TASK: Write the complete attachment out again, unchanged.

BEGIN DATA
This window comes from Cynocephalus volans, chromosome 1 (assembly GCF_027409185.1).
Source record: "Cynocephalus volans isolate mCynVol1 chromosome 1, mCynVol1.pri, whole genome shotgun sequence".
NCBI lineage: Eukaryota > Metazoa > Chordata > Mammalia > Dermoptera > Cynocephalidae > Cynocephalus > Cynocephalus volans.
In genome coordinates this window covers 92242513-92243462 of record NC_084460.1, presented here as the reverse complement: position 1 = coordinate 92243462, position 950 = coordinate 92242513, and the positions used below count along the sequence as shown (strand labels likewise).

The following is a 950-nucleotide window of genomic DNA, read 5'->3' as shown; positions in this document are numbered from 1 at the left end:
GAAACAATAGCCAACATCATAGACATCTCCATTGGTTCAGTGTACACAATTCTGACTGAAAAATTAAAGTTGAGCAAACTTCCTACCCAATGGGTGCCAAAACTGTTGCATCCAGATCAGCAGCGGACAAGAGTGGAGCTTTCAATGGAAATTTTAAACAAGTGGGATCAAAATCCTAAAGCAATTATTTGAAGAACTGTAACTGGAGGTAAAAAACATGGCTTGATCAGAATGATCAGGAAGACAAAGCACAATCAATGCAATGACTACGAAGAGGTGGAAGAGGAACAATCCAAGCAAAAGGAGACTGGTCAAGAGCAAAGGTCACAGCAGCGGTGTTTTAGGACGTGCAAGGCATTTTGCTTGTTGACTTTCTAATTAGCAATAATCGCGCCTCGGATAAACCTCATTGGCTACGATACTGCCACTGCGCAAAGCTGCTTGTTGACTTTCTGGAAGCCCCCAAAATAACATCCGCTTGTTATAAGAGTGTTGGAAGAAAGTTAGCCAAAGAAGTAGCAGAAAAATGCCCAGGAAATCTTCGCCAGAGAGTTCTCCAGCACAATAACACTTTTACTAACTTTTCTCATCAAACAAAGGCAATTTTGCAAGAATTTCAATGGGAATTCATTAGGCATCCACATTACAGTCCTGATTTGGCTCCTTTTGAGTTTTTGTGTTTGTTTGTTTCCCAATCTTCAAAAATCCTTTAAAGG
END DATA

This window comes from Cynocephalus volans, chromosome 1 (assembly GCF_027409185.1).
Source record: "Cynocephalus volans isolate mCynVol1 chromosome 1, mCynVol1.pri, whole genome shotgun sequence".
NCBI lineage: Eukaryota > Metazoa > Chordata > Mammalia > Dermoptera > Cynocephalidae > Cynocephalus > Cynocephalus volans.
In genome coordinates this window covers 92242513-92243462 of record NC_084460.1, presented here as the reverse complement: position 1 = coordinate 92243462, position 950 = coordinate 92242513, and the positions used below count along the sequence as shown (strand labels likewise).

The following is a 950-nucleotide window of genomic DNA, read 5'->3' as shown; positions in this document are numbered from 1 at the left end:
GAAACAATAGCCAACATCATAGACATCTCCATTGGTTCAGTGTACACAATTCTGACTGAAAAATTAAAGTTGAGCAAACTTCCTACCCAATGGGTGCCAAAACTGTTGCATCCAGATCAGCAGCGGACAAGAGTGGAGCTTTCAATGGAAATTTTAAACAAGTGGGATCAAAATCCTAAAGCAATTATTTGAAGAACTGTAACTGGAGGTAAAAAACATGGCTTGATCAGAATGATCAGGAAGACAAAGCACAATCAATGCAATGACTACGAAGAGGTGGAAGAGGAACAATCCAAGCAAAAGGAGACTGGTCAAGAGCAAAGGTCACAGCAGCGGTGTTTTAGGACGTGCAAGGCATTTTGCTTGTTGACTTTCTAATTAGCAATAATCGCGCCTCGGATAAACCTCATTGGCTACGATACTGCCACTGCGCAAAGCTGCTTGTTGACTTTCTGGAAGCCCCCAAAATAACATCCGCTTGTTATAAGAGTGTTGGAAGAAAGTTAGCCAAAGAAGTAGCAGAAAAATGCCCAGGAAATCTTCGCCAGAGAGTTCTCCAGCACAATAACACTTTTACTAACTTTTCTCATCAAACAAAGGCAATTTTGCAAGAATTTCAATGGGAATTCATTAGGCATCCACATTACAGTCCTGATTTGGCTCCTTTTGAGTTTTTGTGTTTGTTTGTTTCCCAATCTTCAAAAATCCTTTAAAGG